State, City and Local Partners Take Action to Limit Spread of Invasive Pest EAB
Today the New York State Departments of Agriculture and Markets (DAM) and Environmental Conservation (DEC) confirmed the first-ever discovery of Emerald Ash Borer (EAB) in New York City. NYC Parks, DEC, DAM, and Prospect Park Alliance - the non-profit that cares for the park in partnership with the City - are taking immediate action to limit the spread of infestation and protect New York City's more than 51,000 ash trees. Of an initial survey of 10 suspected trees, three were confirmed to be infested by EAB by a Cornell University researcher. Three trees have been removed to date and additional trees will be removed over the winter.
EAB is a non-native species of beetle whose larvae kill trees by burrowing into the inner bark and thus interrupting the circulation of water and vital nutrients. EAB infested trees are characterized by thin crowns, sprouts on the trunks of the trees, and the signature d-shaped exit holes adult beetles leave on trees' bark. In addition, another sign of EAB is damage caused by woodpeckers as the birds forage for larvae. Woodpeckers peel off the darker, outer bark and expose the lighter, inner bark. EAB only affects ash trees, which constitute roughly three percent of NYC's street trees, three percent of trees in forested areas, and less than one percent of trees in landscaped parks according to recent estimates. EAB has been present in New York State since 2009.
State Agriculture Commissioner Richard A. Ball said, "Emerald Ash Borer is a threat to ash trees in both our forested and urban settings so it's critical we continue to monitor for affected trees as was done in Brooklyn. Working with our partners at DEC, NYC Parks and the Prospect Park Alliance, we will follow up on this new discovery through survey and additional testing, and adjust our efforts to combat this invasive species and slow its spread."
"DEC is concerned with these recent detections of emerald ash borer and is actively checking all EAB monitoring traps for new detections," said DEC Commissioner Basil Seggos. "The public can greatly assist in our efforts by paying close attention to signs of this invasive pest and reporting any detections to DEC's Forest Health Division. DEC staff will remain vigilant in our efforts to contain EAB."
"Thanks to NYC Parks' 2015 TreesCount Tree Census, we know how many street and park trees are ashes - which means we know how many trees are susceptible to infection," said Jennifer Greenfeld, NYC Parks' Assistant Commissioner for Forestry, Horticulture, and Natural Resources. "While EAB infection is a serious threat, it is fortunate that ash trees make up a very small proportion of trees under NYC Parks' care."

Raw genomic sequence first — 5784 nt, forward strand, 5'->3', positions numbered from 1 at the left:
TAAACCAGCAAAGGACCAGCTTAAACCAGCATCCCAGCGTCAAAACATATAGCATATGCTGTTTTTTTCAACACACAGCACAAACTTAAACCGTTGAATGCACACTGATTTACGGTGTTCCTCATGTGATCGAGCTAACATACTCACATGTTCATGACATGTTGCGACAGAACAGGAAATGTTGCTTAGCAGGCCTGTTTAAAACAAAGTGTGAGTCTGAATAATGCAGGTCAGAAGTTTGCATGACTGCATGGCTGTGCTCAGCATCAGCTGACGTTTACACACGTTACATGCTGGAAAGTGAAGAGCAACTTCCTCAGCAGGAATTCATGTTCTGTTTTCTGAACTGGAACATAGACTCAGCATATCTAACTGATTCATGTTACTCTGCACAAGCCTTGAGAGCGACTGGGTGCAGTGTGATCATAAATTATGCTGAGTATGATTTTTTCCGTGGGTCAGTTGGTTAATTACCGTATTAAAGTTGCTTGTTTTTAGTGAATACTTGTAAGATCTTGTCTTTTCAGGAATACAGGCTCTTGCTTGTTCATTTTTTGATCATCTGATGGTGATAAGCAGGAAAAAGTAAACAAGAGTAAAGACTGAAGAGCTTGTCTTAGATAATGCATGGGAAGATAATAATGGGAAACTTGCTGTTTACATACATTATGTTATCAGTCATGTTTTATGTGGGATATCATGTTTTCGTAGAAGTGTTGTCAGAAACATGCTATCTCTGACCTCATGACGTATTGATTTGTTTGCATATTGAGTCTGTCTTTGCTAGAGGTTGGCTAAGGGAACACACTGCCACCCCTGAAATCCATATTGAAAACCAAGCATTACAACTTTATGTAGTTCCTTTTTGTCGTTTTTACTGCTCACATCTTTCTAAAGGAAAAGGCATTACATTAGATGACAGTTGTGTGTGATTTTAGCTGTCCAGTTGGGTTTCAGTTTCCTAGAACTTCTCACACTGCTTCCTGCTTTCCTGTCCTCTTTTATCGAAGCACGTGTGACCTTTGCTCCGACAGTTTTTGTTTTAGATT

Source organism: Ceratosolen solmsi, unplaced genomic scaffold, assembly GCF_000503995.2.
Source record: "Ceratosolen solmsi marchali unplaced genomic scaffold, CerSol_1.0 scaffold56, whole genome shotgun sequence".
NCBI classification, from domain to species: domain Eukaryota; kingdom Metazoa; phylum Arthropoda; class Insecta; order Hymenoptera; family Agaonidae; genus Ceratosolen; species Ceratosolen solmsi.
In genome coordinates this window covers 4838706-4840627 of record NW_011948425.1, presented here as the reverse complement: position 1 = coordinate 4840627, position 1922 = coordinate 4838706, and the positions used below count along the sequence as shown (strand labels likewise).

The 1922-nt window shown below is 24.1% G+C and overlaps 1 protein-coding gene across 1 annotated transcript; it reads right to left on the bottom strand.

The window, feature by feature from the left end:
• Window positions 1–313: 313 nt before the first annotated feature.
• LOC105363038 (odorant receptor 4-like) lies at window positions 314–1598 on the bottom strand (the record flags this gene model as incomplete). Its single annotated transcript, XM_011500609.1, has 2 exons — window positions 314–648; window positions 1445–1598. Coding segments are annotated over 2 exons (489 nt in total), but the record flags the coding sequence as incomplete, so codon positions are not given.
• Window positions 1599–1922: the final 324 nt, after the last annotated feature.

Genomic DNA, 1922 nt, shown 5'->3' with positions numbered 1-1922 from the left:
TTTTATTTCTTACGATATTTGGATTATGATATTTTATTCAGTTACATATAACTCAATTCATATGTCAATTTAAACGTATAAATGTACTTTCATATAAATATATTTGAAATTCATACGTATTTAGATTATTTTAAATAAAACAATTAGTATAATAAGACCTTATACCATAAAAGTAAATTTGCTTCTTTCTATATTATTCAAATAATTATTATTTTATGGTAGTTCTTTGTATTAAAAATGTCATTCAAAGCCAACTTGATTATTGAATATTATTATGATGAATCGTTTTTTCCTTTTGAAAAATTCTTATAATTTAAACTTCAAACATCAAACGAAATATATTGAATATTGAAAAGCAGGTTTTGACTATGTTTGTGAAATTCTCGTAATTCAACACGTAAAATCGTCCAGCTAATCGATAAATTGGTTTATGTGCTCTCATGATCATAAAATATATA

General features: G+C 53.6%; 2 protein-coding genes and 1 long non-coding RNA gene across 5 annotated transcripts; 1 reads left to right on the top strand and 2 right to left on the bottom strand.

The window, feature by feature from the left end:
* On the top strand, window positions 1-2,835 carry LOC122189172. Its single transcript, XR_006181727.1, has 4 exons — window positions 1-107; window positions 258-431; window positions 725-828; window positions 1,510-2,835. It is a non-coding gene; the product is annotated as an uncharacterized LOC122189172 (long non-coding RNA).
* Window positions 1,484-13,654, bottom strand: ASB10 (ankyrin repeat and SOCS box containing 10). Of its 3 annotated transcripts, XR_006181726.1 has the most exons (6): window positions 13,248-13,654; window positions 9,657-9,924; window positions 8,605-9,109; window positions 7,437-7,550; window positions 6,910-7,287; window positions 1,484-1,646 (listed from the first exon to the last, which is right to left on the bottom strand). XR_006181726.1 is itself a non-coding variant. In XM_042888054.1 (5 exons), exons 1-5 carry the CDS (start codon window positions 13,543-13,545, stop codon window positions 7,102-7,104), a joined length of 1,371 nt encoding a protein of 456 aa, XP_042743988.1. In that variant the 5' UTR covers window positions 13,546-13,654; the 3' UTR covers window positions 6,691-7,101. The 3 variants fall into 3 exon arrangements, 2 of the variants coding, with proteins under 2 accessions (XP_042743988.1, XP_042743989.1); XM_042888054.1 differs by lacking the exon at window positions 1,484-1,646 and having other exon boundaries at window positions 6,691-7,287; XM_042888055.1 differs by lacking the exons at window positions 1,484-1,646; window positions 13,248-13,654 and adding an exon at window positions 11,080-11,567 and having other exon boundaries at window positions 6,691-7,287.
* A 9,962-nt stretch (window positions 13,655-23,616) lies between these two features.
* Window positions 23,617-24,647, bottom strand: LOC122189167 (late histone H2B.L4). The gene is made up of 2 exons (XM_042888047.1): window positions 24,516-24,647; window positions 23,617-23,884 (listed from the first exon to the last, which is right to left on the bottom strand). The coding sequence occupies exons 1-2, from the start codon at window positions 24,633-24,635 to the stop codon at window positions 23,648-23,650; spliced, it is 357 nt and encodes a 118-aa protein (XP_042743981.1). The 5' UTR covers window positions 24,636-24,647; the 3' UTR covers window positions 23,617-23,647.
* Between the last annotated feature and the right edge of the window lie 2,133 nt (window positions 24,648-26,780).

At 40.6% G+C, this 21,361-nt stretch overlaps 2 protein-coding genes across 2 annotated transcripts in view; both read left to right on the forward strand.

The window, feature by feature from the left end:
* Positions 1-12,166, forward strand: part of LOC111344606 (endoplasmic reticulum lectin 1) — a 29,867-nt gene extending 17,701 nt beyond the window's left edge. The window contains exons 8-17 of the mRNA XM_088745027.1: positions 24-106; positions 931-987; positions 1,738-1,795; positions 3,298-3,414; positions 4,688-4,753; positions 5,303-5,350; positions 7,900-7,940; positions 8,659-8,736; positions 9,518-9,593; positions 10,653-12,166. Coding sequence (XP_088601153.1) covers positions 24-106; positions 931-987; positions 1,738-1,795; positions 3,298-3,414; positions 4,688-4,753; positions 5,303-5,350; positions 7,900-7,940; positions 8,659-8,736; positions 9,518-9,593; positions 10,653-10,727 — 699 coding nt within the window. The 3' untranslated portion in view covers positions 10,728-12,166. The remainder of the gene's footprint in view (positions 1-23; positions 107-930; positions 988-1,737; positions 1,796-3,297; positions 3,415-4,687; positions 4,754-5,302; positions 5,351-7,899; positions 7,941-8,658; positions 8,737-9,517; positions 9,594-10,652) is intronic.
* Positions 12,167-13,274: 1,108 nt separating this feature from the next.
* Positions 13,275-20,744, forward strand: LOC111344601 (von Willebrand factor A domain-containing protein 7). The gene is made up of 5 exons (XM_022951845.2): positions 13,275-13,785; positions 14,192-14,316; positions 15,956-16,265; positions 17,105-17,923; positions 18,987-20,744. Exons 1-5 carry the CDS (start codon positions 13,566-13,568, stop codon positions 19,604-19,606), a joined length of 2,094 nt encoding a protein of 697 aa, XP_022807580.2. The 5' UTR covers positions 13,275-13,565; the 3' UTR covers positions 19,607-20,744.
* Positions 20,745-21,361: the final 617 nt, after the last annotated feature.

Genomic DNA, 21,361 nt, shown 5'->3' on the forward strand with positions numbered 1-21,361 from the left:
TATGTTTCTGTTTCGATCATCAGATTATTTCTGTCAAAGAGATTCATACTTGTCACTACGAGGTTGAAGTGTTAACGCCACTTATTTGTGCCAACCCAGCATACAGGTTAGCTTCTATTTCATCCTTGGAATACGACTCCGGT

"The Emerald Ash Borer infestation was detected in Prospect Park thanks to vigilant monitoring of the tree population by Prospect Park Alliance arborists, a year round tree crew committed to the protection and preservation of the Park's 30,000 trees," said John Jordan, Director of Landscape Management for Prospect Park Alliance. "The Alliance will continue to monitor the ash trees in the Park, and will work closely with New York City Parks Department, USDA and DEC to continue tracking and responding to this infestation."
The joint management focuses on early detection and containment. The three-pronged approach includes:
- Early detection and training - Establishment of a sample survey of streets and parks with ash records, and regular training for forestry staff to identify the signs and symptoms of an EAB infestation.
- Treatment of healthy ash trees with injections of emamectin benzoate which provides protection for two to three years.
- Removal and replacement of infested trees in poor condition over the next five years.
Parks and the Prospect Park Alliance will work together to determine the best combination of strategies over the next several weeks.
Governor Andrew M. Cuomo recently awarded a $75,000 Urban Forestry Grant to the Prospect Park Alliance to conduct a tree inventory of Prospect Park. The inventory will include an estimated 12,000 to 15,000 trees in the landscaped areas of the park, representing about half of the total population. The tree inventory will include an invasive insect, pest, and disease detection survey by incorporating the USDA Forest Service early pest detection protocol (IPED).
Governor Cuomo increased funding for invasive species control to $13 million from the Environmental Protection Fund in the 2017-18 State Budget, including a $2 million grant program for communities and groups across New York. This funding is providing critical support for prevention and eradication activities through programs like the Partnerships for Regional Invasive Species Management (PRISM) that protect against threats to New York's biodiversity, economy, and human health.
Invasive species are detrimental because of their ability to reproduce quickly, outcompete native species, and adapt to new environments. Because invasive species did not evolve with the other species in their new location, they often do not have natural predators and diseases that would normally control their population within their native habitat. Economists estimate that invasive species cost the United States more than $120 billion in damages every year.
Homeowners who see signs of infestation on their property should report them immediately to DEC's EAB and Firewood hotline at 1-866-640-0652. Additional information about Emerald Ash Borer is available on DEC's website.